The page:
January 14, 2015

OpportunitySpace: Marketplace Making it Simple for People to Invest in Untapped Real Estate

If there’s a more obvious example of taking advantage of under-valued, misused land or property than Boston’s Seaport District, I certainly haven’t seen it first-hand like I have our beloved Innovation District. 

However, the reality is there is property, be it misused or abandoned, available across cities all around the country. More specifically, government-owned parcels of land across urban areas that could be improving the landscape and lifestyle of residents and even generating revenue are, sadly, abundant. 

Finally, a team of entrepreneurs is taking it upon themselves to solve this problem. 

Founded out of Harvard comes OpportunitySpace, an online inventory, marketplace and community for public sector real estate making it simple for people to reinvest in cities by connecting stakeholders in real estate and providing user-focused access to information. 

I sat down with Co-Founder and CEO, Alex Kapur of the startup who just announced a $500,000 seed investment led by advisor Nicholas Negroponte, a noted technology visionary and Founder/Chairman Emeritus of the MIT Media Lab. 

Kapur, who grew up in New York City and Washington D.C., received his Bachelors in Communications from University of Pennsylvania and, later, his Masters of Public Policy, Business-Government Relations from Harvard, where he met his two of his Co-Founders, Cristina Garmendia and Nicolas Tejera. Andrew Kieve, a former consultant at Innosight, the consulting firm founded by Harvard Business School professor Clay Christensen, rounds out the founding team. 

Kapur, who told me he always had an interest in real estate development, shared with me his “ah-ha” moment. 

One day, while walking around the Harvard neighborhood, Kapur passed a rundown plot of land and simply thought he could do something better with that space. Then came the questions… How do I acquire this space? How do I raise the money to develop it? What can or can’t I build on the land? 

He quickly realized the archaic process that existed among government procedures and websites. Things needed to be simplified. So, like any great entrepreneur, Kapur began solving his own problems and realized a great business opportunity.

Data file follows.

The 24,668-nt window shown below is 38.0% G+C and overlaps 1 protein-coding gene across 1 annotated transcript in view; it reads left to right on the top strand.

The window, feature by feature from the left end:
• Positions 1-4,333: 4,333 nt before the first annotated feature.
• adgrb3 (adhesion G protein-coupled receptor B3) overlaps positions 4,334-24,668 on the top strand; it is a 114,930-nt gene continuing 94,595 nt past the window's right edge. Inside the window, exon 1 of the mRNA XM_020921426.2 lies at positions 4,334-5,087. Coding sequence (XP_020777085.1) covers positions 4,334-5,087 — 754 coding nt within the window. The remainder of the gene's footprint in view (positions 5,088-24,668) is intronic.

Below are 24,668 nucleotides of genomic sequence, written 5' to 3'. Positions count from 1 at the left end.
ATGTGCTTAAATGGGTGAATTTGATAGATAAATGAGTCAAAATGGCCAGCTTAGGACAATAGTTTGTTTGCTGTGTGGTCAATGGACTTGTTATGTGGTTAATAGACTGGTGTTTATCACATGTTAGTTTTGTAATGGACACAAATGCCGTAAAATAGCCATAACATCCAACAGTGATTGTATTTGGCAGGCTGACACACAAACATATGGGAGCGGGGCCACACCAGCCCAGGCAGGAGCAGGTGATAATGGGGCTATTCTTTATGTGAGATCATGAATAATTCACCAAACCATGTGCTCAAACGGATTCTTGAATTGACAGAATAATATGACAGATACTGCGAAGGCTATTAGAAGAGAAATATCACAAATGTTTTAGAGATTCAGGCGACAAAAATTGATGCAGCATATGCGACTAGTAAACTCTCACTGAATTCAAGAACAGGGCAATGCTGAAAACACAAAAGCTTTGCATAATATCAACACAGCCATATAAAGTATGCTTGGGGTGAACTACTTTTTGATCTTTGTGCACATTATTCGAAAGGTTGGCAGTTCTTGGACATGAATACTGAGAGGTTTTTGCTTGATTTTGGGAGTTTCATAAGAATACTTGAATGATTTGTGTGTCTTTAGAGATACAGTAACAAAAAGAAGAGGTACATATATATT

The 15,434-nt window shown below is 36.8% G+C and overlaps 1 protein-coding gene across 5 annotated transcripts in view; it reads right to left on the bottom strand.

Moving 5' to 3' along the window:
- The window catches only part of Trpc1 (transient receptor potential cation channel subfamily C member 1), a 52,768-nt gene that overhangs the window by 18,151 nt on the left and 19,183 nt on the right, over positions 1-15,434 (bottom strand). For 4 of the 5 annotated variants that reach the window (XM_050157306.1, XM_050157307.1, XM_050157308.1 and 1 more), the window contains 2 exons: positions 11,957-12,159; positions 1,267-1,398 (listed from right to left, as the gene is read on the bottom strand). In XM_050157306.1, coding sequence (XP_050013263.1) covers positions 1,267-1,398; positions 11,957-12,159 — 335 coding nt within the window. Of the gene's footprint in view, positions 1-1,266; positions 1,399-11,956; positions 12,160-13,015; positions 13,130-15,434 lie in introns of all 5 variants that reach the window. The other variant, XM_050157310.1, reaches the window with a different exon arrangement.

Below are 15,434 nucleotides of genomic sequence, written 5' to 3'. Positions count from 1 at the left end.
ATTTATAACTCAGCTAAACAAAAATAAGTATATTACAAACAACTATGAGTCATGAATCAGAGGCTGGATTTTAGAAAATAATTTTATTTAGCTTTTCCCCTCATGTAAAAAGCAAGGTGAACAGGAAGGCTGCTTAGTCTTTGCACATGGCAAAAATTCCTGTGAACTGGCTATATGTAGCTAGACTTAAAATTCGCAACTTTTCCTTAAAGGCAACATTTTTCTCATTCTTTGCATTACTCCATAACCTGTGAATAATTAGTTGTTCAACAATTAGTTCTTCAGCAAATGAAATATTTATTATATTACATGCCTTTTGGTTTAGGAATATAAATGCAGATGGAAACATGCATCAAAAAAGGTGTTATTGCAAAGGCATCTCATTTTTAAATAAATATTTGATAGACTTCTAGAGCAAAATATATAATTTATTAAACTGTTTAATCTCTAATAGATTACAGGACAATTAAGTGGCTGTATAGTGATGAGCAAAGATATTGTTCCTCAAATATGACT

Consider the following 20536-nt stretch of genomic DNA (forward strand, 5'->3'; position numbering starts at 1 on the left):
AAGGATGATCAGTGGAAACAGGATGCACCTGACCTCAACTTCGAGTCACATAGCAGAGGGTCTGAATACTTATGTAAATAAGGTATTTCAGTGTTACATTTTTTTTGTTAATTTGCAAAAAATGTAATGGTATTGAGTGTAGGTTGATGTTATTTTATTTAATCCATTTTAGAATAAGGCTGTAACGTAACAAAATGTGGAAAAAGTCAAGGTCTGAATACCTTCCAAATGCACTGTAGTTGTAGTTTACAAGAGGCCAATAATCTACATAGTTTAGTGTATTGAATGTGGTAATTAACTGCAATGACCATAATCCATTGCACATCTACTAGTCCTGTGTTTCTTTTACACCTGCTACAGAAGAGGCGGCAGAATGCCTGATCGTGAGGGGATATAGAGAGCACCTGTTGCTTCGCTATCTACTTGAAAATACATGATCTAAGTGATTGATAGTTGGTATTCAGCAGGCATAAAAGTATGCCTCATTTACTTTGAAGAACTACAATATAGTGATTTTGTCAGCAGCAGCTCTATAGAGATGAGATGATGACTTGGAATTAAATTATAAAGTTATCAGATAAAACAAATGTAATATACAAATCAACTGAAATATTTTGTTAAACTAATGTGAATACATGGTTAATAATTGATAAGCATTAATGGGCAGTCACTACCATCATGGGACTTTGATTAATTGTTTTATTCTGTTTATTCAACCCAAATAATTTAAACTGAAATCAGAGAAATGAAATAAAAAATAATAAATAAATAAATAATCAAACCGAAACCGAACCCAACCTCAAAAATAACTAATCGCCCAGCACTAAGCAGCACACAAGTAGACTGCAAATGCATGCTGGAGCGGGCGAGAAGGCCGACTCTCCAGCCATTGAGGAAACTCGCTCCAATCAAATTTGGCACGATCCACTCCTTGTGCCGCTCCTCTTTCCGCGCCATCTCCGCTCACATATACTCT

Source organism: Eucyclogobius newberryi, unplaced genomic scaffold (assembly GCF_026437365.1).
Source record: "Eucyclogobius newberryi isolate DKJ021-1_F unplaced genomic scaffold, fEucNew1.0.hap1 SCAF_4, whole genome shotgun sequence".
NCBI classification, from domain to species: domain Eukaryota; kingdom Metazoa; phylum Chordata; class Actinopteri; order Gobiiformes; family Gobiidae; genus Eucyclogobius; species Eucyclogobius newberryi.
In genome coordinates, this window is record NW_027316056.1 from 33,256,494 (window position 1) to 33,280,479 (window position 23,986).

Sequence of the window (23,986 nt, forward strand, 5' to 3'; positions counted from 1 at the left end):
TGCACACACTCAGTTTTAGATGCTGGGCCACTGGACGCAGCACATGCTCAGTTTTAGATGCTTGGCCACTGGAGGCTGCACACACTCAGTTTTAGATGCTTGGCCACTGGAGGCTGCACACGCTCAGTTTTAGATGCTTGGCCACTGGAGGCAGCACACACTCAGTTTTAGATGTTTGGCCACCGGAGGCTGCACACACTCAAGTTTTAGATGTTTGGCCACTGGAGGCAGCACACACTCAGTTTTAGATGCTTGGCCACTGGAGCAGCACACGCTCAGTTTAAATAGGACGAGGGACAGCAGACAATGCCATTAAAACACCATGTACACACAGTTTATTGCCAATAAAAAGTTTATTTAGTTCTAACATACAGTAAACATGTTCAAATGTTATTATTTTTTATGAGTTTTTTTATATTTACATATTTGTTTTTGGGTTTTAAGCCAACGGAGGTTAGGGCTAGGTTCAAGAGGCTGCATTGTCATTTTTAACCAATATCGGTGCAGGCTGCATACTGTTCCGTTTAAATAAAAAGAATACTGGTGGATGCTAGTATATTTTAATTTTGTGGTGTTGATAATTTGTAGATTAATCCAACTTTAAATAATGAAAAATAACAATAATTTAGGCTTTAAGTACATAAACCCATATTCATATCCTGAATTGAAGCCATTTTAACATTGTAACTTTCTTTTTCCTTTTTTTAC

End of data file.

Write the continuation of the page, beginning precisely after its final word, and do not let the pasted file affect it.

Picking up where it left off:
Now, OpportunitySpace is setting out to use technology as a way to revitalize urban areas to help people discover possibilities in their cities. 

The team is working in close partnership with city and town governments as well as other public entities to identify and drive creative redevelopment to undervalued property in urban areas. 

Aside from its collaboration with Boston, specifically the MassDOT Infra-Space project, which is transforming underpasses into community amenities, the startup, who was a recent MassChallenge finalist, has been working with several cities in Kentucky and Rhode Island. 

The map-based system works similarly to Zillow in that you can search for properties by address, size, type and other pertinent criteria. 

“We want to make development properties as discoverable as houses on Zillow,” Kapur told me. And that makes sense. As Kapur discussed with me, for too long real estate development has been viewed as an opportunity purely for real estate professionals or those of high-net-worth. OpportunitySpace is closing that gap. 

Not only are prospective/aspiring developers able to discover land, but they’ll be given access to and guidance throughout the entire process. That includes zoning regulations, financial data and other relevant and important information that is otherwise difficult to gain access to. In some cases, Kapur tells me, the only way to get this now is to actually go to City Hall and receive hard copies.

Furthermore, OpportunitySpace allows developers to send an inquiry to the property manager/owner directly through the site, which the startup can then track and ensure response. This, of course, is also where the monetization of OpportunitySpace comes into play. Essentially, they serve as an online brokerage firm and will take a commission or fee from each transaction. “We get paid when properties move,” Kapur simply put it me.

With the seed round secured Kapur says the team’s focus will be on solidifying their business model and moving into new markets by the end of Q1 and into Q2. 

In talking with Co-Founder, Cristina Garmendia about the startup’s future she told me: 

OpportunitySpace is an important new economic development tool for governments. Positive user experience has grown more important as both capital and people have become more mobile. For cities to stay competitive for real estate investment dollars, they will need to invest more in technology that enables customer/citizen engagement through access to real-time information. Our company applies human-centered design to vastly improve the experience of both government sellers and private sector buyers of surplus real estate.” 

In the more immediate future, the team will be growing as OpportunitySpace is looking to fill roles in digital marketing, data analytics and real estate operations. 

As Kapur and I closed out our meeting inside MassChallege, looking out over the Innovation District discussing the massive development going on in the area, we noticed an abandoned brick building below the Design Center. The old loft-type building is just sitting there, on prime real estate, waiting for someone to take onwership and redevelop it. If only there were a tool out there to allow someone to discover and capitalize on that property…

Josh Boyle is Director of Community & Marketing, VentureFizz.  You can follow him on Twitter @jb_sid
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